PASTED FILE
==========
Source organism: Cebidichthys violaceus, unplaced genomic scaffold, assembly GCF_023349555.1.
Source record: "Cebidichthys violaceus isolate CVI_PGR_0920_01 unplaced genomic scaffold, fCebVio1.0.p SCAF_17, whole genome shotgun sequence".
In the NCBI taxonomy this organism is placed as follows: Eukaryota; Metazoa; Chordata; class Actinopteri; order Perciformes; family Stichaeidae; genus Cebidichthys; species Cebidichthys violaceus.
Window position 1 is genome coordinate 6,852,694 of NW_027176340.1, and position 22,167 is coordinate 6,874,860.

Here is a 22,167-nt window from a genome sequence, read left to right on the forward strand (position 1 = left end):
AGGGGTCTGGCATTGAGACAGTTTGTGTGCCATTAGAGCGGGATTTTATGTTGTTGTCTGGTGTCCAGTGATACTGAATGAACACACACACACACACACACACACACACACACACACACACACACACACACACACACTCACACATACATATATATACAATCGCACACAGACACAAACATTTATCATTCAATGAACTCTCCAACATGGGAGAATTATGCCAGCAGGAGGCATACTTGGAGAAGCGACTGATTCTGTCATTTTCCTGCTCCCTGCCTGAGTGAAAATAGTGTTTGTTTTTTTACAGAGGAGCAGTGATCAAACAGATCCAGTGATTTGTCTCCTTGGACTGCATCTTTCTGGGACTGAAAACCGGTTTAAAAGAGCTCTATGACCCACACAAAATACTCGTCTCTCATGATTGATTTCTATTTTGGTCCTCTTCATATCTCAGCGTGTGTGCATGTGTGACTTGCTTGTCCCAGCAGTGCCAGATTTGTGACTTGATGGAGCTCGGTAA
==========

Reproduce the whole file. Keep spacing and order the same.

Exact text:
Source organism: Cebidichthys violaceus, unplaced genomic scaffold, assembly GCF_023349555.1.
Source record: "Cebidichthys violaceus isolate CVI_PGR_0920_01 unplaced genomic scaffold, fCebVio1.0.p SCAF_17, whole genome shotgun sequence".
In the NCBI taxonomy this organism is placed as follows: Eukaryota; Metazoa; Chordata; class Actinopteri; order Perciformes; family Stichaeidae; genus Cebidichthys; species Cebidichthys violaceus.
Window position 1 is genome coordinate 6,852,694 of NW_027176340.1, and position 22,167 is coordinate 6,874,860.

Here is a 22,167-nt window from a genome sequence, read left to right on the forward strand (position 1 = left end):
AGGGGTCTGGCATTGAGACAGTTTGTGTGCCATTAGAGCGGGATTTTATGTTGTTGTCTGGTGTCCAGTGATACTGAATGAACACACACACACACACACACACACACACACACACACACACACACACACACACACACTCACACATACATATATATACAATCGCACACAGACACAAACATTTATCATTCAATGAACTCTCCAACATGGGAGAATTATGCCAGCAGGAGGCATACTTGGAGAAGCGACTGATTCTGTCATTTTCCTGCTCCCTGCCTGAGTGAAAATAGTGTTTGTTTTTTTACAGAGGAGCAGTGATCAAACAGATCCAGTGATTTGTCTCCTTGGACTGCATCTTTCTGGGACTGAAAACCGGTTTAAAAGAGCTCTATGACCCACACAAAATACTCGTCTCTCATGATTGATTTCTATTTTGGTCCTCTTCATATCTCAGCGTGTGTGCATGTGTGACTTGCTTGTCCCAGCAGTGCCAGATTTGTGACTTGATGGAGCTCGGTAA